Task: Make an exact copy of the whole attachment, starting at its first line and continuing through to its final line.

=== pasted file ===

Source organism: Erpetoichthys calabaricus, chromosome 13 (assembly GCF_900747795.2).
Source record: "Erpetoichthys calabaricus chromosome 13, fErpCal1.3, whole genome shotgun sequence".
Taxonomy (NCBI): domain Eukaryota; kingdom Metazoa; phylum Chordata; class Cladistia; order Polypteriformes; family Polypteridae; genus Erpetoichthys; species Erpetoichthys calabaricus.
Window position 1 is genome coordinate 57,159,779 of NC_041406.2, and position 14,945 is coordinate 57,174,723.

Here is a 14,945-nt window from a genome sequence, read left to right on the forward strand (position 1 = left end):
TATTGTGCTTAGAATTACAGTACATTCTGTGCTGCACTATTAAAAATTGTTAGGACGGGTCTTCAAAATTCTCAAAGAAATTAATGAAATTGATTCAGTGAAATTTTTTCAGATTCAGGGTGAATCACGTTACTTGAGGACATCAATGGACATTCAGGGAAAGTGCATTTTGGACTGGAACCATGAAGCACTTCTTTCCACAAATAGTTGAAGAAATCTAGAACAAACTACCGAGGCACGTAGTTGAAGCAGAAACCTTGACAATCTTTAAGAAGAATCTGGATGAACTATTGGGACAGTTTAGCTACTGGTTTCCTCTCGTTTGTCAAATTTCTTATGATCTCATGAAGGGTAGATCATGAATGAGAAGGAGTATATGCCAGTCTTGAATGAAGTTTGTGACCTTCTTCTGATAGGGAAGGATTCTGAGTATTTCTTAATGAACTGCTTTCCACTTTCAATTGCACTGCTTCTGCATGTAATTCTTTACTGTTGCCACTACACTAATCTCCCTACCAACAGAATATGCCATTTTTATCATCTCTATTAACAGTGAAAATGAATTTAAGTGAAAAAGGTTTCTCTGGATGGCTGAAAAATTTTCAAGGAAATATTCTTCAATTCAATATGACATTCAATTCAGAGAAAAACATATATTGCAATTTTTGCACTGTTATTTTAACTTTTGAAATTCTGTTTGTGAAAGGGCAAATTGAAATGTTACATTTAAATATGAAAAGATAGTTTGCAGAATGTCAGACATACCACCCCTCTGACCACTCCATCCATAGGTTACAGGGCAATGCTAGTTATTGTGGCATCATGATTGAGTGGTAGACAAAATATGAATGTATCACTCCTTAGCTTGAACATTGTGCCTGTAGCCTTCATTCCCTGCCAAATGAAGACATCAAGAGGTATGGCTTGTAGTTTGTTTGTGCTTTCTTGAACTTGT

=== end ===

Source organism: Erpetoichthys calabaricus, chromosome 13 (assembly GCF_900747795.2).
Source record: "Erpetoichthys calabaricus chromosome 13, fErpCal1.3, whole genome shotgun sequence".
Taxonomy (NCBI): domain Eukaryota; kingdom Metazoa; phylum Chordata; class Cladistia; order Polypteriformes; family Polypteridae; genus Erpetoichthys; species Erpetoichthys calabaricus.
Window position 1 is genome coordinate 57,159,779 of NC_041406.2, and position 14,945 is coordinate 57,174,723.

Here is a 14,945-nt window from a genome sequence, read left to right on the forward strand (position 1 = left end):
TATTGTGCTTAGAATTACAGTACATTCTGTGCTGCACTATTAAAAATTGTTAGGACGGGTCTTCAAAATTCTCAAAGAAATTAATGAAATTGATTCAGTGAAATTTTTTCAGATTCAGGGTGAATCACGTTACTTGAGGACATCAATGGACATTCAGGGAAAGTGCATTTTGGACTGGAACCATGAAGCACTTCTTTCCACAAATAGTTGAAGAAATCTAGAACAAACTACCGAGGCACGTAGTTGAAGCAGAAACCTTGACAATCTTTAAGAAGAATCTGGATGAACTATTGGGACAGTTTAGCTACTGGTTTCCTCTCGTTTGTCAAATTTCTTATGATCTCATGAAGGGTAGATCATGAATGAGAAGGAGTATATGCCAGTCTTGAATGAAGTTTGTGACCTTCTTCTGATAGGGAAGGATTCTGAGTATTTCTTAATGAACTGCTTTCCACTTTCAATTGCACTGCTTCTGCATGTAATTCTTTACTGTTGCCACTACACTAATCTCCCTACCAACAGAATATGCCATTTTTATCATCTCTATTAACAGTGAAAATGAATTTAAGTGAAAAAGGTTTCTCTGGATGGCTGAAAAATTTTCAAGGAAATATTCTTCAATTCAATATGACATTCAATTCAGAGAAAAACATATATTGCAATTTTTGCACTGTTATTTTAACTTTTGAAATTCTGTTTGTGAAAGGGCAAATTGAAATGTTACATTTAAATATGAAAAGATAGTTTGCAGAATGTCAGACATACCACCCCTCTGACCACTCCATCCATAGGTTACAGGGCAATGCTAGTTATTGTGGCATCATGATTGAGTGGTAGACAAAATATGAATGTATCACTCCTTAGCTTGAACATTGTGCCTGTAGCCTTCATTCCCTGCCAAATGAAGACATCAAGAGGTATGGCTTGTAGTTTGTTTGTGCTTTCTTGAACTTGT